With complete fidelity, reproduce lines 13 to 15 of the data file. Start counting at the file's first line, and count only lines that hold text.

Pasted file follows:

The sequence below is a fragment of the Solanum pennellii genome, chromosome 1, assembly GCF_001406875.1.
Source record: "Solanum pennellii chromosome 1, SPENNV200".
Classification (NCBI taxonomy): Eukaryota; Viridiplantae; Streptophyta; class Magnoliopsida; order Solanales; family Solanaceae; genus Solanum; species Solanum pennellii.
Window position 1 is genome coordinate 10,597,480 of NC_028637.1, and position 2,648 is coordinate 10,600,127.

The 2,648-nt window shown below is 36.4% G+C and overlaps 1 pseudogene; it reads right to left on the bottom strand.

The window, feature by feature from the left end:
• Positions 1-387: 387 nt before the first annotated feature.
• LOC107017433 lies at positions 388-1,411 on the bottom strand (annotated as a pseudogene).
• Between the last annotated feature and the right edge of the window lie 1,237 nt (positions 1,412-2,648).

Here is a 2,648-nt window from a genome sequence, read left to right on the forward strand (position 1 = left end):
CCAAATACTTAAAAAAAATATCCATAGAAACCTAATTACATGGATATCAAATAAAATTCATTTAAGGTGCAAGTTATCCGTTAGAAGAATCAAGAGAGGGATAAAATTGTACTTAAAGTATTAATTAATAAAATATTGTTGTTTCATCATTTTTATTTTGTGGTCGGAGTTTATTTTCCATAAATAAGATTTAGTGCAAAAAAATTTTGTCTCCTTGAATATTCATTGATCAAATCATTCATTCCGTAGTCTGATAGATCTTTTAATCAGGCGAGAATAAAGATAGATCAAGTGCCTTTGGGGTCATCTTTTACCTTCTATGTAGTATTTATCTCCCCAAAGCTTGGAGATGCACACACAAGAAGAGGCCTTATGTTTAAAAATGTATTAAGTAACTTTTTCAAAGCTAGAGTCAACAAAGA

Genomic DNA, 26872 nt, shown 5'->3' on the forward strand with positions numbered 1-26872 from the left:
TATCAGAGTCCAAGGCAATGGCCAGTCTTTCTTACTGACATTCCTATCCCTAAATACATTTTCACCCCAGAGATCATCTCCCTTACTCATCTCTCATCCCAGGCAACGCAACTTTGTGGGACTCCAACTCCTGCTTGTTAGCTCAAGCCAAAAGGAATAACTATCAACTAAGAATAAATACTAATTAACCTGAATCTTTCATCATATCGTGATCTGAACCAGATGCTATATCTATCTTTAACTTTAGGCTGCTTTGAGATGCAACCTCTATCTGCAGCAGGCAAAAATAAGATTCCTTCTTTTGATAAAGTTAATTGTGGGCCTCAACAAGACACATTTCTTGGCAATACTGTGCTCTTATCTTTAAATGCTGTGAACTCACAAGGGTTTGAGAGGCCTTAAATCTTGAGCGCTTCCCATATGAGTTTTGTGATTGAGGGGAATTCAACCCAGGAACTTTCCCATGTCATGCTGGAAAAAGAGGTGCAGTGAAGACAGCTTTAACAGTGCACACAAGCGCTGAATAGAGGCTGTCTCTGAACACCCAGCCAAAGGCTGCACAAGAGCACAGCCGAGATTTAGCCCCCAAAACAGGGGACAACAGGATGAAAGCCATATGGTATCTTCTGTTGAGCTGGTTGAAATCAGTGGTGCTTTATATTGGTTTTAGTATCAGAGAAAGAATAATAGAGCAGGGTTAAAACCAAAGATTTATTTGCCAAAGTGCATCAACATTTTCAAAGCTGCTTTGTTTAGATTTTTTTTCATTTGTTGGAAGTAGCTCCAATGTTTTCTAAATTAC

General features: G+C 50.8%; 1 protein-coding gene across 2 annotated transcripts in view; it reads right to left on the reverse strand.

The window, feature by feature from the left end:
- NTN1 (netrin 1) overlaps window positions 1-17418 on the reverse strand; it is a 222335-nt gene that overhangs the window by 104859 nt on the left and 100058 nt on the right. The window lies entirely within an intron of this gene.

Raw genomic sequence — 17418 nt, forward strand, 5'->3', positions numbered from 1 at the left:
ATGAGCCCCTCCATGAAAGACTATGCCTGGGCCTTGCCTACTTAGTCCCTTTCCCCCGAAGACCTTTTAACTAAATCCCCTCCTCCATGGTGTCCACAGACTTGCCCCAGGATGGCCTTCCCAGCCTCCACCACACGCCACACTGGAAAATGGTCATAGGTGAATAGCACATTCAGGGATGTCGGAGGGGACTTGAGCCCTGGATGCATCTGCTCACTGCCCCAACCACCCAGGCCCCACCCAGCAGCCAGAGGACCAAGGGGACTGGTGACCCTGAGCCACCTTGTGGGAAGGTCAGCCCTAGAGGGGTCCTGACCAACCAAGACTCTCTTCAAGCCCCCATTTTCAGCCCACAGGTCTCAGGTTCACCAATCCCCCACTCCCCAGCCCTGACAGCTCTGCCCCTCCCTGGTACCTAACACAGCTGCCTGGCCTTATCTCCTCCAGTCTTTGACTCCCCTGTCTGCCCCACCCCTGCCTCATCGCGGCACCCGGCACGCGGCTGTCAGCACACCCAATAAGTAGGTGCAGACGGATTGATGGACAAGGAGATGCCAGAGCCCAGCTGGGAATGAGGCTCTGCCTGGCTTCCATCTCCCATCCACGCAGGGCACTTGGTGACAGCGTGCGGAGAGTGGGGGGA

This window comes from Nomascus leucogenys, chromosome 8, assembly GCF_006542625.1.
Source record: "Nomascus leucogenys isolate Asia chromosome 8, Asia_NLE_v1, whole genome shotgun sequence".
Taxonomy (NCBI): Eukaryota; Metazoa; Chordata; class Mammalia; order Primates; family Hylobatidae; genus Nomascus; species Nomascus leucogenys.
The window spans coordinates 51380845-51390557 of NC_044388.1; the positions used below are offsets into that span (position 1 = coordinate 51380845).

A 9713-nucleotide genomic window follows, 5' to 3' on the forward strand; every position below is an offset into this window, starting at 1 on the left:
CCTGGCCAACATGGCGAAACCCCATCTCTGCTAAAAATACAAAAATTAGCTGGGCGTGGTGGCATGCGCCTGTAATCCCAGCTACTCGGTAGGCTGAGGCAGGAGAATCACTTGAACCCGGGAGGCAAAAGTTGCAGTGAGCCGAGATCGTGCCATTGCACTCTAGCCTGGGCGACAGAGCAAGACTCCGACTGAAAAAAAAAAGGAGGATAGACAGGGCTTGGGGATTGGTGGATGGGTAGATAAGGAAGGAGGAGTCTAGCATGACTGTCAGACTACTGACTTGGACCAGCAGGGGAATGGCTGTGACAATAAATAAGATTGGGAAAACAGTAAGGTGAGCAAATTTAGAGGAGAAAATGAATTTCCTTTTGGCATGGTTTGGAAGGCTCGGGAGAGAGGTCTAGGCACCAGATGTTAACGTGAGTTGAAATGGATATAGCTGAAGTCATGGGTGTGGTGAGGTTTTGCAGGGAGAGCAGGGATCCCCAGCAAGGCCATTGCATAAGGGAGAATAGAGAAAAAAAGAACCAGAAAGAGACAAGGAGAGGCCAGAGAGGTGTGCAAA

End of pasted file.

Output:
TATCAGAGTCCAAGGCAATGGCCAGTCTTTCTTACTGACATTCCTATCCCTAAATACATTTTCACCCCAGAGATCATCTCCCTTACTCATCTCTCATCCCAGGCAACGCAACTTTGTGGGACTCCAACTCCTGCTTGTTAGCTCAAGCCAAAAGGAATAACTATCAACTAAGAATAAATACTAATTAACCTGAATCTTTCATCATATCGTGATCTGAACCAGATGCTATATCTATCTTTAACTTTAGGCTGCTTTGAGATGCAACCTCTATCTGCAGCAGGCAAAAATAAGATTCCTTCTTTTGATAAAGTTAATTGTGGGCCTCAACAAGACACATTTCTTGGCAATACTGTGCTCTTATCTTTAAATGCTGTGAACTCACAAGGGTTTGAGAGGCCTTAAATCTTGAGCGCTTCCCATATGAGTTTTGTGATTGAGGGGAATTCAACCCAGGAACTTTCCCATGTCATGCTGGAAAAAGAGGTGCAGTGAAGACAGCTTTAACAGTGCACACAAGCGCTGAATAGAGGCTGTCTCTGAACACCCAGCCAAAGGCTGCACAAGAGCACAGCCGAGATTTAGCCCCCAAAACAGGGGACAACAGGATGAAAGCCATATGGTATCTTCTGTTGAGCTGGTTGAAATCAGTGGTGCTTTATATTGGTTTTAGTATCAGAGAAAGAATAATAGAGCAGGGTTAAAACCAAAGATTTATTTGCCAAAGTGCATCAACATTTTCAAAGCTGCTTTGTTTAGATTTTTTTTCATTTGTTGGAAGTAGCTCCAATGTTTTCTAAATTAC

General features: G+C 50.8%; 1 protein-coding gene across 2 annotated transcripts in view; it reads right to left on the reverse strand.

The window, feature by feature from the left end: